In this case, the posts were part political opinion and part (allegedly) factual discussion. The person who claimed the opinion of higher value due to higher education made two assumptions that I find quite dangerous. First, he obviously assumed he held the higher education. In the world of social media wherein someone might be having a discussion with a total stranger from a different country on a different continent, that’s far from a safe assumption. Second, he assumed that holding a higher education automatically delivered a greater value to the opinion he offered. That too is a dangerous and inaccurate belief to hold. Even Einstein and Stephen Hawking would have disagreed on a few things. A higher level of education; a greater level of intellect… neither affords an automatic increase in value of personal opinion.

As I pondered that I came to realize that there are a great many people, in my experience, who believe that having a higher level of education gives their opinion greater value or validity. As I continued to ponder it I realized that other people seem to believe that their opinion is of greater value because they are “of higher enlightenment” based on where they live, what they do for a living, what cultural background they are of, or whatever. For some reason, they think of themselves as more enlightened and they look down on those who disagree with them; referring to those people as “less enlightened,” or “incapable of understanding.”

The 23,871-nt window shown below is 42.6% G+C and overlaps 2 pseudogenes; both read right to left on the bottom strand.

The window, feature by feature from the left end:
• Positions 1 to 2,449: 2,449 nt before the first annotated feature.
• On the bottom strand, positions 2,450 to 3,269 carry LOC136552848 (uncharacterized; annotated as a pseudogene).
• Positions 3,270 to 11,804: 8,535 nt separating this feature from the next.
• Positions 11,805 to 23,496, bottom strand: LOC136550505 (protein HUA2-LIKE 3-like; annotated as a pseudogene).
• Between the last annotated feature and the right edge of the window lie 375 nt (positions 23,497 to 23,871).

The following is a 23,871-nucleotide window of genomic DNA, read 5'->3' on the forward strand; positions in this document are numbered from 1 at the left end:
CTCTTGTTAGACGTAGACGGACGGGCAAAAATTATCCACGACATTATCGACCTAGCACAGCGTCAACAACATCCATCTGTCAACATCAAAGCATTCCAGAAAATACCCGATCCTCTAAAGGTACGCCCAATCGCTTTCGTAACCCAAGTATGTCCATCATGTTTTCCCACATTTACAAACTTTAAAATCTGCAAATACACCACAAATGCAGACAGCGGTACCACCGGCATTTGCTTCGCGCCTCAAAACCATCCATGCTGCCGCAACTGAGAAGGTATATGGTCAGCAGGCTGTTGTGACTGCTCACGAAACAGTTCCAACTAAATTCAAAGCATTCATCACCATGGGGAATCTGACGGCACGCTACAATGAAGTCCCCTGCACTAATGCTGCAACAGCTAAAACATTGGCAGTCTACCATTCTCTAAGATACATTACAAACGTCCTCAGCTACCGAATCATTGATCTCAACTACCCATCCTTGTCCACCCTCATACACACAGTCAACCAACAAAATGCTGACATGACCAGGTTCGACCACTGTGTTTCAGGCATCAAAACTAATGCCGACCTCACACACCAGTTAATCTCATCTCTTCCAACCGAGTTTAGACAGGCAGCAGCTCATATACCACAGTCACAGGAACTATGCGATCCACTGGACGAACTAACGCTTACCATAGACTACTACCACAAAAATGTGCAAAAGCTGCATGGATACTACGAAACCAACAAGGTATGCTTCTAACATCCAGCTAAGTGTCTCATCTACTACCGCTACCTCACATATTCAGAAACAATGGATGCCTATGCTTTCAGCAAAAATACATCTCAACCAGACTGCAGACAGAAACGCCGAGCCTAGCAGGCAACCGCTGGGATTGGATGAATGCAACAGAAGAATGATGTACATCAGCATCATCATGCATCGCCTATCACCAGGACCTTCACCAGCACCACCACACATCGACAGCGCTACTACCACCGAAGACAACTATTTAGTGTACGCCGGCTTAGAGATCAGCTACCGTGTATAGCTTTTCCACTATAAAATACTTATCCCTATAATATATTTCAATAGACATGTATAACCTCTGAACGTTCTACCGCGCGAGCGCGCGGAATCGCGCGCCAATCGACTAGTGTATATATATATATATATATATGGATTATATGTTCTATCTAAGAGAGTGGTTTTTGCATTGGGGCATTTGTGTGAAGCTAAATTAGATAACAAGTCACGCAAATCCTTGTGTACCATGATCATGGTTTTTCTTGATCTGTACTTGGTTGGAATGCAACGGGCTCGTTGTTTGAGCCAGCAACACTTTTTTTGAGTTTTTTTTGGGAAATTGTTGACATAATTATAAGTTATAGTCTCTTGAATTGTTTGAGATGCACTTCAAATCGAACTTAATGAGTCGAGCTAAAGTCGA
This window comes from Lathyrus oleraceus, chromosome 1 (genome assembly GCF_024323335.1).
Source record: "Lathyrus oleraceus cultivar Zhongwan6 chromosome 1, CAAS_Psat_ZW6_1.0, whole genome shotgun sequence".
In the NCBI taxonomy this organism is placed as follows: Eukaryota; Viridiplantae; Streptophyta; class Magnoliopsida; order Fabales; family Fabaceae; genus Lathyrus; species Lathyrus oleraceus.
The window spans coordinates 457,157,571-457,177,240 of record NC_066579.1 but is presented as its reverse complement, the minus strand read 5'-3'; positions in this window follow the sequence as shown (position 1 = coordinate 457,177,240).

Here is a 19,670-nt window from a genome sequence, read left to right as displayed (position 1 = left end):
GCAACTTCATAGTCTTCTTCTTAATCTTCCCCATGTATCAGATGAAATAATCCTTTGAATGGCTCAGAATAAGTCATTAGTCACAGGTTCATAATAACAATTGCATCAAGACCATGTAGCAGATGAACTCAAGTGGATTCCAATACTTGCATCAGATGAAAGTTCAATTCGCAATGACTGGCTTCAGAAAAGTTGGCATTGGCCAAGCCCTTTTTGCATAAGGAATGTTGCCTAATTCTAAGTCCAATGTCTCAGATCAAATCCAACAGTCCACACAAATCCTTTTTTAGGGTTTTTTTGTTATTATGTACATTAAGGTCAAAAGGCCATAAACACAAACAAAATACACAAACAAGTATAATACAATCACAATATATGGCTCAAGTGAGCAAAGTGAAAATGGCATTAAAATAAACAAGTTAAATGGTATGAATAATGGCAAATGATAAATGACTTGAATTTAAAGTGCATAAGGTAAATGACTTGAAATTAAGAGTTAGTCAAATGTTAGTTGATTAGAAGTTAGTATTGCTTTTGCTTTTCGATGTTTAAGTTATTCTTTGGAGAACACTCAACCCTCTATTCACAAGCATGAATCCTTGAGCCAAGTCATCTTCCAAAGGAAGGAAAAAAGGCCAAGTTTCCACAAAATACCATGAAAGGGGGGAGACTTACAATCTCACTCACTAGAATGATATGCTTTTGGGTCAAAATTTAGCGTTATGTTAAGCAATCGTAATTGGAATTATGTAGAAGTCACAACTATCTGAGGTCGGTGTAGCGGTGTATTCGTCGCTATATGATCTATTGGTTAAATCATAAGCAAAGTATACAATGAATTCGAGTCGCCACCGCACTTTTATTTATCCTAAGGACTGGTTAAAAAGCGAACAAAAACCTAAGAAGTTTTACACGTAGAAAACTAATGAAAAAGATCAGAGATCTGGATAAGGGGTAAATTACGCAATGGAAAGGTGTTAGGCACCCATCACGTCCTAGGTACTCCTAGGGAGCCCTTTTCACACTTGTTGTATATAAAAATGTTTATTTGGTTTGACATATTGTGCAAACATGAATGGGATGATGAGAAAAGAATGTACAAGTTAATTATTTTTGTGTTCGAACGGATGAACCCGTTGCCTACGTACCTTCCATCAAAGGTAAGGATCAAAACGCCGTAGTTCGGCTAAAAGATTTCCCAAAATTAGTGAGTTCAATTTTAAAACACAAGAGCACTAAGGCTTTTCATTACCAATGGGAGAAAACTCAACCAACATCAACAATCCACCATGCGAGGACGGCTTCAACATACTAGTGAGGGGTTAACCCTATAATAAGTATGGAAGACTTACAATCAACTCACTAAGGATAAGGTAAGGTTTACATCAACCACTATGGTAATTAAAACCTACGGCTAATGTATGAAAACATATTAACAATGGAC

Such arrogance in the face of a differing opinion seems to me to be indicative of a weak mind. If you voice an opinion, you should be able to support it with more than (essentially), “I’m smarter than you therefore I’m right.” I hate to be the one to tell folks this, but even the idea that you’re smarter than someone else is your opinion. One of the dangers of higher education is the arrogance that can accompany it if our ego isn’t kept in check.

It’s just a thought…